him repeated letters of congratula. archiepiscopal sees he fixes at Lontion and advice, declared him arch. don and York, and gives twelve bishop of the whole country; sent suffragans to each. The first archhim a pall from St. Peter's as a bishop of York was to be subject token of his dignity, and recom- to St. Austin, but after his death mended him in the strongest terms that subjection was entirely to to the protection of Ethelbert. cease, and the archbishops to take Bede has preserved the Pope's an- precedence according to the date swers to a set of questions which of their respective consecrations. had been sent to him by St. Austin. About the same time Austin was Many of them are levitical rather cautioned against boasting of his than theological, and they forbid us virtues, his miracles, and his sucto entertain a very favourable opi. cess, and reminded that our Lord's nion of the learning or wisdom of disciples were told not to rejoice the English apostle. Nevertheless because the devils were subject to they make us acquainted with seve- them, but because their names ral peculiar circumstances in the were written in heaven. Gregory primitive Saxon church. Austin is therefore takes it for granted that told that the church property ought miracles were wrought by St. Austin; to be divided into four parts : one yet it is strange that the only direct for the bishop, one for the clergy, evidence of this fact should be conone for the poor, and one for re- tained in an epistle which reflects pairing churches. But as he and so much upon his humility. But his companions were monks, they perhaps the most remarkable of are reminded of the primitive cus. Gregory's letters is that which he tom, of having all things in common, addressed to Melitus, whom he sent
The Saxons were not restricted to to the assistance of Austin. He the use of the Roman missal, but directs him to inform the latter, Austin is left at liberty to select that the temples of idols in England, what lie thought best, from the are by no means to be destroyed ; Roman, the Gallican, or any other but the idols themselves to be service* : he is permitted, from the broken in pieces, holy water to be necessity of the case, to consecrate sprinkled through the temples, al. bishops, without the assistance of tars to be constructed, and relics any other of the episcopal order; which had been sent from Rome for is admonished to claim no authority that purpose, placed therein ; that over the bishops of Gaul, but is the people may assemble at their "permitted to extend his jurisdiction accustomed places of worship, and over all the British bishops, that more easily concur in the new relithe unlearned may be taught, the gion. He adds, that as oxen were weak be strengthened, and the per- formerly sacrified to devils, that verse corrected.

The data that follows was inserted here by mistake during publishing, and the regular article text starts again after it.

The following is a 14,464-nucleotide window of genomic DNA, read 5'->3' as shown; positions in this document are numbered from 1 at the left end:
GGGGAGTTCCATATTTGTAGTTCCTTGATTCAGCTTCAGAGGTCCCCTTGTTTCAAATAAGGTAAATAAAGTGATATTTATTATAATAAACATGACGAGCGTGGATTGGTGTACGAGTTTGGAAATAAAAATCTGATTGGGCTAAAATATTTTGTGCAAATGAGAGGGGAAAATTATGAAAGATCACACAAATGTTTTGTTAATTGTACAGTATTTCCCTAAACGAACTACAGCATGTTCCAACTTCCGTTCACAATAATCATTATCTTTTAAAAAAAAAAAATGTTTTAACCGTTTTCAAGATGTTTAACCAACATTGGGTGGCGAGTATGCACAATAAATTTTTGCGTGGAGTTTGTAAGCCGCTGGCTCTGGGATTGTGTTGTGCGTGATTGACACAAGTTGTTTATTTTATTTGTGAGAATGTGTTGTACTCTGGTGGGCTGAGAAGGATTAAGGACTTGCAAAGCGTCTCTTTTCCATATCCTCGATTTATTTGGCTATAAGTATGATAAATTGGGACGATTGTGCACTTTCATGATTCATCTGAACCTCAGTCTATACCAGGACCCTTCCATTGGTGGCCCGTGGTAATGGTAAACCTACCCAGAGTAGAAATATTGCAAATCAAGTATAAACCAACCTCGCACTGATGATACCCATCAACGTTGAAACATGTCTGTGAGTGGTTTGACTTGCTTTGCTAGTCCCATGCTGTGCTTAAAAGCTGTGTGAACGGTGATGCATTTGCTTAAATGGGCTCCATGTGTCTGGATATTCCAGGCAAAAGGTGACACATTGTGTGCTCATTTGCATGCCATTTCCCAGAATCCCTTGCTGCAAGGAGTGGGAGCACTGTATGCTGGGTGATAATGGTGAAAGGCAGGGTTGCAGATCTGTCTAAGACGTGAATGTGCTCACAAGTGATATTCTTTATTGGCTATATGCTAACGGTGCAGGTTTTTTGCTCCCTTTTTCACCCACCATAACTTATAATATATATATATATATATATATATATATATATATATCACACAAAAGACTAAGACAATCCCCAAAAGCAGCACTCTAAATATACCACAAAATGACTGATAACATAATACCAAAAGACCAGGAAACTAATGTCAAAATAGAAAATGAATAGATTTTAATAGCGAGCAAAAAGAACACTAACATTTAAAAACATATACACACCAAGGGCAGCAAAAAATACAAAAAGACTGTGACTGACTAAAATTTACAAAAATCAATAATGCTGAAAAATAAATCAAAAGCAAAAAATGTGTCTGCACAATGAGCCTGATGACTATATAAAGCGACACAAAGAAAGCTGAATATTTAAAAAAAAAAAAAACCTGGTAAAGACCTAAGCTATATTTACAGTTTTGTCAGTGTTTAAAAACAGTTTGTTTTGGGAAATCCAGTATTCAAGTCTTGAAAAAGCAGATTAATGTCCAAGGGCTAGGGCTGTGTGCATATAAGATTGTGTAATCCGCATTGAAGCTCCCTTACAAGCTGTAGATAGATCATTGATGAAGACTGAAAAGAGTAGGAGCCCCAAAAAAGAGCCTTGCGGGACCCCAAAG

custom must be changed; but that In a subsequent communication on the day of the dedication of the Gregory gives his instructions for church, or the birth-day of the the establishment of two archbi- martyr whose relics it contained, shops and twenty-four bishops. The tents may be pitched round the
- churches, and solemn religious wor* This fact shows that liturgies were ship may be celebrated : that thanks then in use, and the attention which was may be given to God for the anisoon after paid to chanting " is enough,” mals that he has provided, and that says Comber, “ to prove they then prayed while something is preserved for by certain prescribed forms, it being impossible to set arbitrary or extempore woung dengat, the people may
ne bodily delight, the people may yield prayers to notes; which, though some more readily to spiritual joy. King have affirmed liable to be canted, yet none
Ethelbert is also told that the end thought them capable to be chanted." of the world is at hand.
Austin founded a monastery at demands. Those demands were, that Canterbury, and Ethelbert, by his they should celebrate Easter accordpersuasion, built a new church, and ing to the Roman cycle, administer dedicated it to the Apostles Peter baptism according to the rites of the and Paul. He ordained two bi. Roman church, and preach the word shops, Melitus, already mentioned, of God to the English. Their other and Justus, placing the latter at customs, though differing in many Rochester, in the territory of king respects from the whole Church, he Etbelbert, and the former at Lon- was willing to bear. They refused don, which was then the capital of to assent to these terms, declared the kingdom of Essex. The king they would not receive him for their of Essex was nephew to Ethelbert, archbishop, and added, that they and followed his example by embra- were subject to an archbishop of cing Christianity, and laid the foun their own. Austin concluded the dation of the cathedral of St. Paul's. conference by exclaiming, that if